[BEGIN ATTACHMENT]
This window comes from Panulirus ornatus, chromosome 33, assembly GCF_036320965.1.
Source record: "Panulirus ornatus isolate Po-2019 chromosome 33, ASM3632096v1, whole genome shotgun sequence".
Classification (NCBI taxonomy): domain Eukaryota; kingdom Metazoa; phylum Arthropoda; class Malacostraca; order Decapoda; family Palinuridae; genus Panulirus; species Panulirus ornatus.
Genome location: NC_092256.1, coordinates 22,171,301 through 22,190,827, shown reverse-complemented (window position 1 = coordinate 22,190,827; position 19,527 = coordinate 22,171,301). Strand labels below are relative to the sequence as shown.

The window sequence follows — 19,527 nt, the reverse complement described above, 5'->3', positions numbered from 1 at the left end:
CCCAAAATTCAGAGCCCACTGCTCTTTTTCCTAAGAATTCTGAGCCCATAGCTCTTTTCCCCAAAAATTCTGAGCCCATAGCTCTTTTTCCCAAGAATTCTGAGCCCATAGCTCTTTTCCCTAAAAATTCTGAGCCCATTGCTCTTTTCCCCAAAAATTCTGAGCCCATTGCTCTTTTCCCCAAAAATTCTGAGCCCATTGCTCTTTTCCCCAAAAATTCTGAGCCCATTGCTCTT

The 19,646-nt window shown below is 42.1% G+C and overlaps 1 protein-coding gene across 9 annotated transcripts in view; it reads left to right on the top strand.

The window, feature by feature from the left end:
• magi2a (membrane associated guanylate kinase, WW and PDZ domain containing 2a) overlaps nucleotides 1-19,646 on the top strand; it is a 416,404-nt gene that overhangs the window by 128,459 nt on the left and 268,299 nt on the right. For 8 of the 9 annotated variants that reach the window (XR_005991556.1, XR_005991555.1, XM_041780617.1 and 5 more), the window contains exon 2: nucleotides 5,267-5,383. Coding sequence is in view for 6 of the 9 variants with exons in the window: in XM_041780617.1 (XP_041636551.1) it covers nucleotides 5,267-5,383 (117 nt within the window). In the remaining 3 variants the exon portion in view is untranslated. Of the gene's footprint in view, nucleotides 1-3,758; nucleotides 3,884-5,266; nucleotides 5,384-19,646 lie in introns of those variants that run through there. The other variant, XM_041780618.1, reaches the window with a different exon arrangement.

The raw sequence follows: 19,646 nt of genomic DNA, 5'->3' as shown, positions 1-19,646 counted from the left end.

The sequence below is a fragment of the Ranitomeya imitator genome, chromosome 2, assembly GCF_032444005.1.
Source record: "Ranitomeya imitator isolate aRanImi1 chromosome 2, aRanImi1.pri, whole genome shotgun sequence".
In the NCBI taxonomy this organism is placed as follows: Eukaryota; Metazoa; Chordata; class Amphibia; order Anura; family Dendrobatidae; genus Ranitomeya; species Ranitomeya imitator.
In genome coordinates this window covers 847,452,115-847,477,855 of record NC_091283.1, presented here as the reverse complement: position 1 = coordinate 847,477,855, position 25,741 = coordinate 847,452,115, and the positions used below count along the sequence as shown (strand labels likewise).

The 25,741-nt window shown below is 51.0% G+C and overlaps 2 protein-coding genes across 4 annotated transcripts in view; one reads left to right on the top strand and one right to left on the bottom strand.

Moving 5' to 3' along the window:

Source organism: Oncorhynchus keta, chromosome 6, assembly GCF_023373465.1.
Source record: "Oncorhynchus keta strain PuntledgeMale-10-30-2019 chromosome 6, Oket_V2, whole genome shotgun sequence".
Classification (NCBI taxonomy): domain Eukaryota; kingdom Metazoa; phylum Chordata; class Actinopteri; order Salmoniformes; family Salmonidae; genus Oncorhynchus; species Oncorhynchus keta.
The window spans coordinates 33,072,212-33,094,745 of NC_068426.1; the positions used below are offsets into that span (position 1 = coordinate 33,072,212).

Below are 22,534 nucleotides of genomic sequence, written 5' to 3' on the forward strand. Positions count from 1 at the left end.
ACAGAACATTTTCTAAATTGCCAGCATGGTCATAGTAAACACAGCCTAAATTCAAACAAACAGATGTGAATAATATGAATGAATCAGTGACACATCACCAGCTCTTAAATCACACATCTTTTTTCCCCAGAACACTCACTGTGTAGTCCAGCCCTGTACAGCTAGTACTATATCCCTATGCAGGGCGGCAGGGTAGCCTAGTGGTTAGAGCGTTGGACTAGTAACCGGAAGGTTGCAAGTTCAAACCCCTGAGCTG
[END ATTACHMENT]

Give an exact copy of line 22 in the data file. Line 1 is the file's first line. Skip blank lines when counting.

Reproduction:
ACAGAACATTTTCTAAATTGCCAGCATGGTCATAGTAAACACAGCCTAAATTCAAACAAACAGATGTGAATAATATGAATGAATCAGTGACACATCACCAGCTCTTAAATCACACATCTTTTTTCCCCAGAACACTCACTGTGTAGTCCAGCCCTGTACAGCTAGTACTATATCCCTATGCAGGGCGGCAGGGTAGCCTAGTGGTTAGAGCGTTGGACTAGTAACCGGAAGGTTGCAAGTTCAAACCCCTGAGCTG